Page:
Madison came to us equipped with the skills of a working mobility assist dog, and although his temperament proved exactly what we needed to help our son, many of Madison's skills were useless to us. Although Madison formed a bond with my son Danny and the rest of us, right from the start his canine heart clearly belonged to my husband, Ron. The puppy-raiser who cared for him during his first eighteen months of life was a middle-aged gentleman with no family. The powerful and early bond which formed between the two provided the template for Madison's future relationships, and now when Ron leaves on his occasional business trips our entire family must support Madison emotionally. Ideally, this is the type of deep bond a service dog should form with his child partner, not the father of the child. I now believe the earlier the working pair bond, the greater the chance for achieving a deep relationship. It is out of these convictions that North Star Foundation was formed and I set out to breed, socialize, and train service dogs for children in nontraditional ways.

Careful breeding and educated puppy selection go a long way toward reducing training time and increasing safety, as does establishing optimal behavioral patterns right from the start. Interestingly, there are desired qualities in a North Star dog that cannot be trained; they instead are recognized, carefully nurtured, and supported. A concept Guiding Eyes for the Blind refers to as "intelligent disobedience" is valued in any service dog for both adults and children. If a blind person approached an open manhole, it is desirable that the dog ignore the command to "Go forward" and instead lie down in front of his/her partner. This quality of understanding needed to interpret their environment and protect his or her partner is largely found in the dog's genes, but equally high emphasis must be placed on early nurturing and training of the puppies. It is the interplay between nature and nurture that matters the most and this is not a static process. A North Star dog's job description is created and refined in the many interactions between dog and child and family.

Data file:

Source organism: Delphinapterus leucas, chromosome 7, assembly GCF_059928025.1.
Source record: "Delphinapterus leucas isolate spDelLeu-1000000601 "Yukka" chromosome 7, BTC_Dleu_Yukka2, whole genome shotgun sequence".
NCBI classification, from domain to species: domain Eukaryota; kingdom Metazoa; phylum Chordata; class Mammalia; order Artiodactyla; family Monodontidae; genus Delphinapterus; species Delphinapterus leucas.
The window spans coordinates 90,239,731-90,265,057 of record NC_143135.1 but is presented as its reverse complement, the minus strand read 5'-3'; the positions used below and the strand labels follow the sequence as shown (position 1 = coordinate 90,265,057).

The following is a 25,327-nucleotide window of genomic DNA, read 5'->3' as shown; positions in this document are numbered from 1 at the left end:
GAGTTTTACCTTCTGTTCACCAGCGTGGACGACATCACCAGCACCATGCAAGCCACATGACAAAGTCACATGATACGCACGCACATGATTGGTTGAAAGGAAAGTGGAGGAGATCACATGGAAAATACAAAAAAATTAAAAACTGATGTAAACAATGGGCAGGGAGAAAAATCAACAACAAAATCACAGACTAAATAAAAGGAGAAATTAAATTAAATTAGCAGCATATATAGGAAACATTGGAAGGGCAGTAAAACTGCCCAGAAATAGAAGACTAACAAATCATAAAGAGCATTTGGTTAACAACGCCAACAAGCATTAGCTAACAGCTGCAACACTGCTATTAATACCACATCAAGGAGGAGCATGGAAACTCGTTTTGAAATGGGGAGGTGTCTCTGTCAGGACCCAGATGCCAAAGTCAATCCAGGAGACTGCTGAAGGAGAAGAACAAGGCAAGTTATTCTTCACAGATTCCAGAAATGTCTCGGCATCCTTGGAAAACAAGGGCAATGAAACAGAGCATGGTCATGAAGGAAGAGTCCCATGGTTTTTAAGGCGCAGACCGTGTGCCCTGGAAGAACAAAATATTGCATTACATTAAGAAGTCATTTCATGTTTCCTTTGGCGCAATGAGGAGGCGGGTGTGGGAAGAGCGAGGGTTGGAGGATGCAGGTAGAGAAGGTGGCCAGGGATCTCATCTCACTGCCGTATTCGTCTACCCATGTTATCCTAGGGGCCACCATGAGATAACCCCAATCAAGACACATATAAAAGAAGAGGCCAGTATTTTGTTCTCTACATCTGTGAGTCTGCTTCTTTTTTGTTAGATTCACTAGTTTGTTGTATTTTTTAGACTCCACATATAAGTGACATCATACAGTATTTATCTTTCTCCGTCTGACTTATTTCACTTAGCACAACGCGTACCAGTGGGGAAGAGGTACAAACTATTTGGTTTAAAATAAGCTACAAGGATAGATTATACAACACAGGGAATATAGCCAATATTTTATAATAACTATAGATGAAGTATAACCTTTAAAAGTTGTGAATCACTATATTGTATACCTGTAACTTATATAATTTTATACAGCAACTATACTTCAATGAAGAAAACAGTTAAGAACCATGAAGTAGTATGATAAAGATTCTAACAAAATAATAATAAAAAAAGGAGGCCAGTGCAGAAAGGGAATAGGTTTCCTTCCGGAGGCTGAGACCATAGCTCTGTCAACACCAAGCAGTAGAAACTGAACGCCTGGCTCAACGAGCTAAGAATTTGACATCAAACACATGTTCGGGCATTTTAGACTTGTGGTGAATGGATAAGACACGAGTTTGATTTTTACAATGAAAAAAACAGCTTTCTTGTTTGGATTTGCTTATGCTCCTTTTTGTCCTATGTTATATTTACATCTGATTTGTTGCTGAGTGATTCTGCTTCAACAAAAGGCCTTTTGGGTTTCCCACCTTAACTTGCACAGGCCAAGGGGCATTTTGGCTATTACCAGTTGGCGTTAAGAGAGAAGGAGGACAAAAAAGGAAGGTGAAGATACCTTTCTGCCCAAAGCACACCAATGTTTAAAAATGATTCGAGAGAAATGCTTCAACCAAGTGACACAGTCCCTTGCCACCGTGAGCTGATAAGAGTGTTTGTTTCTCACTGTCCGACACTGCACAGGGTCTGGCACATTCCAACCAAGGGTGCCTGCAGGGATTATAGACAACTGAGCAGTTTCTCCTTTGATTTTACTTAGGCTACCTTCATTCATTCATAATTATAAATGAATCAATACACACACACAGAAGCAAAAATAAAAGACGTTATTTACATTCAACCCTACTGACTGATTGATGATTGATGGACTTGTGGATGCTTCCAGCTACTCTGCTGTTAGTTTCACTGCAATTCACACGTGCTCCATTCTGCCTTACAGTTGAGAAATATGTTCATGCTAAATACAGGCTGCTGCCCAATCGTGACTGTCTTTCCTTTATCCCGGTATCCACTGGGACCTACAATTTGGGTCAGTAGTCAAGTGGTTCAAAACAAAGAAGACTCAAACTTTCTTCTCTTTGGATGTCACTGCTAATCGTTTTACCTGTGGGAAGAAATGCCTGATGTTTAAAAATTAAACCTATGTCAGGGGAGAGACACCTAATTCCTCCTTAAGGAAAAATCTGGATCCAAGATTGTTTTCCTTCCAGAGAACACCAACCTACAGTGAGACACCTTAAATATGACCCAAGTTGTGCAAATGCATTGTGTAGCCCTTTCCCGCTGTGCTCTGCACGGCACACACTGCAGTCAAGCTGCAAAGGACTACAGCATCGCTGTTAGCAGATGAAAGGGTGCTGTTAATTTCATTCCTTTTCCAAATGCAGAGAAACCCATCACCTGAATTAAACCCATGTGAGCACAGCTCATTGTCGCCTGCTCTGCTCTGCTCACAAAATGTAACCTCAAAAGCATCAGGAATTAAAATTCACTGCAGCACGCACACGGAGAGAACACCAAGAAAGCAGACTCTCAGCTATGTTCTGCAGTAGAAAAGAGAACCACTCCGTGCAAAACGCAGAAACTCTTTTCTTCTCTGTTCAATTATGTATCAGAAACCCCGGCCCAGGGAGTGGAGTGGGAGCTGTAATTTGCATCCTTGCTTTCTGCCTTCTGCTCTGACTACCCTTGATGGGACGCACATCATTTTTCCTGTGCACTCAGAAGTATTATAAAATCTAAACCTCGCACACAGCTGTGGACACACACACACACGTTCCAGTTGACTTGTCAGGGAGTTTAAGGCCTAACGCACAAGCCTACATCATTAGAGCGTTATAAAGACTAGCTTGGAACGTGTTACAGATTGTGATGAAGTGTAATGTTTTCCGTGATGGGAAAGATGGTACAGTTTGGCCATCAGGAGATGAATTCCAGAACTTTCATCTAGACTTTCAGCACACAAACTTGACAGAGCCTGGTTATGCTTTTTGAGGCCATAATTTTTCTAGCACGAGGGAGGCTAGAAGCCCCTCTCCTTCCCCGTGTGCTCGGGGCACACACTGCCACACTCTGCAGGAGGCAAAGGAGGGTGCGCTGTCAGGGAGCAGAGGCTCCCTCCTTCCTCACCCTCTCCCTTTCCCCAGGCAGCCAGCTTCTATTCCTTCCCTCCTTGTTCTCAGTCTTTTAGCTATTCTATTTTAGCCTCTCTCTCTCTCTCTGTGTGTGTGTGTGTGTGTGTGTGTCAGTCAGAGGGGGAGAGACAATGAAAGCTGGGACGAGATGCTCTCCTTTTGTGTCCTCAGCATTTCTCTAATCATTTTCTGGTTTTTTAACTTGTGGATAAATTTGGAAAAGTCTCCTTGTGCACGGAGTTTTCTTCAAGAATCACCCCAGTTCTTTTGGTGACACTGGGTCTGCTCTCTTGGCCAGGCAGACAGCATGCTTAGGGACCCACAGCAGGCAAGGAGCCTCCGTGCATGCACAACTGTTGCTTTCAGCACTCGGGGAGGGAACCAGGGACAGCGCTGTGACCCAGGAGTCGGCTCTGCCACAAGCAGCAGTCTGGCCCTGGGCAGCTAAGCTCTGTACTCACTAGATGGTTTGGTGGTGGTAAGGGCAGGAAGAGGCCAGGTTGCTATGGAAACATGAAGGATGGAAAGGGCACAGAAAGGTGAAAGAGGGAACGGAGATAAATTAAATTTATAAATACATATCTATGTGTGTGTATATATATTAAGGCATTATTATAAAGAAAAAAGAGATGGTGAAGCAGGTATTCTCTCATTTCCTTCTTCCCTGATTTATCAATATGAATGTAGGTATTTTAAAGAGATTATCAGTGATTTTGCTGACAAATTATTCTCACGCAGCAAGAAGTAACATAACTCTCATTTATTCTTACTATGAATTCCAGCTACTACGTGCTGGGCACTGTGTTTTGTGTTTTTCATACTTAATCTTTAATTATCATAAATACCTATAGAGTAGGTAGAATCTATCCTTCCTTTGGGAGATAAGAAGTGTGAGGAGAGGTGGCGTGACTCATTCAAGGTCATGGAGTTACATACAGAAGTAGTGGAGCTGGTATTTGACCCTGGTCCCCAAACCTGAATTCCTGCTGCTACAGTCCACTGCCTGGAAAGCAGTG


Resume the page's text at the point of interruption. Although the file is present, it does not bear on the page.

We approach a North Star puppy's education very seriously during its first six months of life; we then transfer this to the families of our clients, who become partners in training the dog to meet their child's specific needs. North Star staff remains available for support, with frequent visits, telephone calls, and e-mail. Families are asked to enroll in a training class that emphasizes positive reinforcement techniques to deal with the adolescent dog's desire to push the limits he or she has previously accepted with good-natured puppy charm.